The headlines on child sex abuse have been dominated for years by issues from the Catholic Church, culminating with last year’s Oscar-winning movie, Spotlight. There have been other scandals, of course, like Penn State, the New England boarding schools, and the polygamist sects, among many, but the Catholic cases and issues have continually rolled into the headlines. The latest is that the Manhattan Archdiocese in New York is partially covering the cost of sex abuse claims there by getting a mortgage of $100 million on hotel property that it owns.
I am the last person to say that the bishops deserve a pass on sex abuse, and so I won’t, but let’s look at some facts about children in the United States that call for a readjustment of focus. There are approximately 13-14 million Catholic children in the United States. That is a lot, but it pales in comparison to the number of children who are involved in amateur sports, which is approximately 60 million.
Those children are at greater risk than is acceptable, because coaches are rarely mandated child sex abuse reporters, the sports organizations have been very slow to adopt adequate protection policies, and there is a culture in sports that teaches kids to be tough without complaining—not to mention the persisting short statutes of limitations in many states. When all of this is added together the end result is captured in the debacle of USA Gymnastics as reported here and here.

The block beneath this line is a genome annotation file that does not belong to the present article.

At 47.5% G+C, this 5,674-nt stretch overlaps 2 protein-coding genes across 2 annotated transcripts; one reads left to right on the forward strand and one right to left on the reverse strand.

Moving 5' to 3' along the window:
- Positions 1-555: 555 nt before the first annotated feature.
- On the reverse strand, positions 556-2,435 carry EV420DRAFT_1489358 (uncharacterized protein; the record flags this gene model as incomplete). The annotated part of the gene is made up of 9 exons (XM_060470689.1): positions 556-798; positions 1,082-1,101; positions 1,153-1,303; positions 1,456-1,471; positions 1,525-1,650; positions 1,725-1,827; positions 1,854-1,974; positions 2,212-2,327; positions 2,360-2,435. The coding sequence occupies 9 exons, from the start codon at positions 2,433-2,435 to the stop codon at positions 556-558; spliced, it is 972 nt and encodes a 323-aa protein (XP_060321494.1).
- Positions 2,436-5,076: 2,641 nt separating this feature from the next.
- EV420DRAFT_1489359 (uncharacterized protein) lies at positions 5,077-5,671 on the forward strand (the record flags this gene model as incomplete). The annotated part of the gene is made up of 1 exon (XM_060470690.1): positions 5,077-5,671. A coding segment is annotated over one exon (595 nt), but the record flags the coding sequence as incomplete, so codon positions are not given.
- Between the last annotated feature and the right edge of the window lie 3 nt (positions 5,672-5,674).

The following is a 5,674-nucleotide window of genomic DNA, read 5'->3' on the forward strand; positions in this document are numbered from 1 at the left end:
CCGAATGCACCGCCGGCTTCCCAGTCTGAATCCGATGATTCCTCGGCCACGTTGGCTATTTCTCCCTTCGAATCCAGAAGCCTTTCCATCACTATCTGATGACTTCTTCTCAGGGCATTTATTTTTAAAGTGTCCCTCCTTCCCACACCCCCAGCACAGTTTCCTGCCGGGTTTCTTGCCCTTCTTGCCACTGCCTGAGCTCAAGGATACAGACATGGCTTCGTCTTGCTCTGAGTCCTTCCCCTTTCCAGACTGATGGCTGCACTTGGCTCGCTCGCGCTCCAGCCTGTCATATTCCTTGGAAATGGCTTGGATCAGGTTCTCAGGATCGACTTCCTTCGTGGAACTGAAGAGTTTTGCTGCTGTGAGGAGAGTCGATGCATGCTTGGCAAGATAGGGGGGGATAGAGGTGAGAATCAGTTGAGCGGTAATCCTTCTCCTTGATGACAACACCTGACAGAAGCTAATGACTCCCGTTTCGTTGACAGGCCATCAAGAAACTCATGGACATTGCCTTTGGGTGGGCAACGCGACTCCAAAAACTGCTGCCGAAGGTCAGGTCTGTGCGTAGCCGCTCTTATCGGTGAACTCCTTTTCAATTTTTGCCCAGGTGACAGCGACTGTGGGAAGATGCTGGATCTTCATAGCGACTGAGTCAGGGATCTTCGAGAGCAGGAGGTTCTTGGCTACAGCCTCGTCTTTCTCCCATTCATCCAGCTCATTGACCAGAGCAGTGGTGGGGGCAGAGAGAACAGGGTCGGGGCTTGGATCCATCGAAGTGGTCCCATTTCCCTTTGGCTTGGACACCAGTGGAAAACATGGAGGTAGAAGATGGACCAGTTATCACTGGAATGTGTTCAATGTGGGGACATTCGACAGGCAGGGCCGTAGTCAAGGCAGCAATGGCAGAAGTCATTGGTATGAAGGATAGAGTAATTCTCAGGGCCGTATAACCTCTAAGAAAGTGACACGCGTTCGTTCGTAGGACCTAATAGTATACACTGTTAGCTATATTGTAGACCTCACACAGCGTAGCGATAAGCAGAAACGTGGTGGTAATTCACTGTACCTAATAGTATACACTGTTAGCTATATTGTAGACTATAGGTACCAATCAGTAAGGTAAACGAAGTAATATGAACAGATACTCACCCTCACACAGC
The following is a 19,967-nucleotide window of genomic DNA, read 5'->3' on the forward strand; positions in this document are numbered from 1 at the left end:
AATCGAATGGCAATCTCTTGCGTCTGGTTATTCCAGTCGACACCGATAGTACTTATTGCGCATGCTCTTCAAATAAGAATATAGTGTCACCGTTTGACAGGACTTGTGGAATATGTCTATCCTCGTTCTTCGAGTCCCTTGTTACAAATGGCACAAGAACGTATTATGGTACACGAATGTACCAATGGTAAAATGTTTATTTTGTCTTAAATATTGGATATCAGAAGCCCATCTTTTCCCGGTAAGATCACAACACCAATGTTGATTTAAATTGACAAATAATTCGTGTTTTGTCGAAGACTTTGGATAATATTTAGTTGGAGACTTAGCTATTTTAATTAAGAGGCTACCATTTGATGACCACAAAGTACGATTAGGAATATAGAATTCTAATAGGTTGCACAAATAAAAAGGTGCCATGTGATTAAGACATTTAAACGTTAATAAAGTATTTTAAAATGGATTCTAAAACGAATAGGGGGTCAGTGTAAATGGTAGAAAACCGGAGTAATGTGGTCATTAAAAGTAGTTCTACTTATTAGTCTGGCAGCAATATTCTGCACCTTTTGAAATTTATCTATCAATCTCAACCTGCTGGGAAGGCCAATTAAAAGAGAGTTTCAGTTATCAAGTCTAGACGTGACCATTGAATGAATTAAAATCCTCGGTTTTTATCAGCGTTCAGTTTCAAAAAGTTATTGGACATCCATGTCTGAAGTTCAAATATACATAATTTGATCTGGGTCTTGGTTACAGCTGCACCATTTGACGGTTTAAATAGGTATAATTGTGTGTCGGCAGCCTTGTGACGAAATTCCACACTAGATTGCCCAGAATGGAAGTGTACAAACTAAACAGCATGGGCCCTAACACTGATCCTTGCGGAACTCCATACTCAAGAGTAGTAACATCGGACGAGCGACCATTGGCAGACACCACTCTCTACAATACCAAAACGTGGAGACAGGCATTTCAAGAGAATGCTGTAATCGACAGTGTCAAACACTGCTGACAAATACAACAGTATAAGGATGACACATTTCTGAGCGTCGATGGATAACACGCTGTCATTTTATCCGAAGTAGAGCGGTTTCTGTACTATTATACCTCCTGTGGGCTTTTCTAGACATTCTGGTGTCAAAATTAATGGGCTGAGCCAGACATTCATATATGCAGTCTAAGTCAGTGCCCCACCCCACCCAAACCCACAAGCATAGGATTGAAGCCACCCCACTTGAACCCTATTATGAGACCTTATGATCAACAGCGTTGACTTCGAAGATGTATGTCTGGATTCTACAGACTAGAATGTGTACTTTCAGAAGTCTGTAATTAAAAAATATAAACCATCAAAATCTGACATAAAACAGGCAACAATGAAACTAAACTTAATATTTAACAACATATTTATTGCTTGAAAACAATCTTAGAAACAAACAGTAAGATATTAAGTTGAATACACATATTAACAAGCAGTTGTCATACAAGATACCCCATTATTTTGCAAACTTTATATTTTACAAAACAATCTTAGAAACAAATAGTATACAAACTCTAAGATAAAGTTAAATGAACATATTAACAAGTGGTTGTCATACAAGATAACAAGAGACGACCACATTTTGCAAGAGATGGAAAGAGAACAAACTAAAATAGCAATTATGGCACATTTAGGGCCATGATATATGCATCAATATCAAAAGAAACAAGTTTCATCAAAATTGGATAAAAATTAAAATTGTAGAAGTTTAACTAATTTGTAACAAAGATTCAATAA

There are several pathways to safety, and they all need to be taken. First, the umbrella organization for all amateur sports in the United States, the United States Olympic Committee, needs to get its act together. While child sex abuse has been in the headlines for 15 years, the USOC has moved at a glacial pace despite the number of children involved. Its actions have more often protected problematic coaches than children. Astonishingly, a rolling series of scandals in multiple sports since the 1980s has not yet produced the culture of safety that children need and deserve. Heroes like Olympic Gold medalist swimmer Nancy Hogshead Makar have been working for years to make the USOC more accountable. We may be on the brink of a better system but there is still significant work to be done.
Second, the states need to add coaches at every level (from peewee soccer to the universities) as mandated reporters. Most states do not include them in the list of mandated reporters, even though they spend more time with children and therefore have more opportunity to learn whether a child is being abused than, say, the child’s doctor. And if the states don’t act, Congress needs to.
Third, there needs to be training in every sport for every kid, parent, coach, and official on three issues: the signs of child sex abuse, encouragement of children to disclose if there is something that makes them feel uncomfortable, and the ways to contact the authorities in a particular state.
Finally, and as is true for every context of sex abuse, many states need to amend their statutes of limitations to make justice possible. Many coaches work for decades with children, and many who have sexually abused their team members are operating under the radar because the SOLs were simply too short. As they abuse more children, their victims continue to suffer in silence.